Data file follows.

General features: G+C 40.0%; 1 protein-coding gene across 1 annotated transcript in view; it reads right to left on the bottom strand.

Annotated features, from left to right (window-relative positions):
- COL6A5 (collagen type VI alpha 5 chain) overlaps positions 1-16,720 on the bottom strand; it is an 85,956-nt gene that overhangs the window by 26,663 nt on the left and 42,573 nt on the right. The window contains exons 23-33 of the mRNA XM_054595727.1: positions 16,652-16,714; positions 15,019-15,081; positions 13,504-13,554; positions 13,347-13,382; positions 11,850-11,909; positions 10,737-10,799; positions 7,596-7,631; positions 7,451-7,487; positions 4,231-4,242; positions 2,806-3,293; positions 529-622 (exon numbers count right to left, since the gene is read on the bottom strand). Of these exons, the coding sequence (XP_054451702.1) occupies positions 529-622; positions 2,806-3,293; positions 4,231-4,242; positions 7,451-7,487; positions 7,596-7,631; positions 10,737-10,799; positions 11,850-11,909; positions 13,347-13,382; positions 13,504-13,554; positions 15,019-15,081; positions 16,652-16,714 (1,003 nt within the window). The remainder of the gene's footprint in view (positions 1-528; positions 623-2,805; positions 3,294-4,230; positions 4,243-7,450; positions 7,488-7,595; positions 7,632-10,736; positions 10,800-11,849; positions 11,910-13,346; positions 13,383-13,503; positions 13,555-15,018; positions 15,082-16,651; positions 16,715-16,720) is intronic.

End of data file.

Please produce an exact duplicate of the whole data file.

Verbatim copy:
General features: G+C 40.0%; 1 protein-coding gene across 1 annotated transcript in view; it reads right to left on the bottom strand.

Annotated features, from left to right (window-relative positions):
- COL6A5 (collagen type VI alpha 5 chain) overlaps positions 1-16,720 on the bottom strand; it is an 85,956-nt gene that overhangs the window by 26,663 nt on the left and 42,573 nt on the right. The window contains exons 23-33 of the mRNA XM_054595727.1: positions 16,652-16,714; positions 15,019-15,081; positions 13,504-13,554; positions 13,347-13,382; positions 11,850-11,909; positions 10,737-10,799; positions 7,596-7,631; positions 7,451-7,487; positions 4,231-4,242; positions 2,806-3,293; positions 529-622 (exon numbers count right to left, since the gene is read on the bottom strand). Of these exons, the coding sequence (XP_054451702.1) occupies positions 529-622; positions 2,806-3,293; positions 4,231-4,242; positions 7,451-7,487; positions 7,596-7,631; positions 10,737-10,799; positions 11,850-11,909; positions 13,347-13,382; positions 13,504-13,554; positions 15,019-15,081; positions 16,652-16,714 (1,003 nt within the window). The remainder of the gene's footprint in view (positions 1-528; positions 623-2,805; positions 3,294-4,230; positions 4,243-7,450; positions 7,488-7,595; positions 7,632-10,736; positions 10,800-11,849; positions 11,910-13,346; positions 13,383-13,503; positions 13,555-15,018; positions 15,082-16,651; positions 16,715-16,720) is intronic.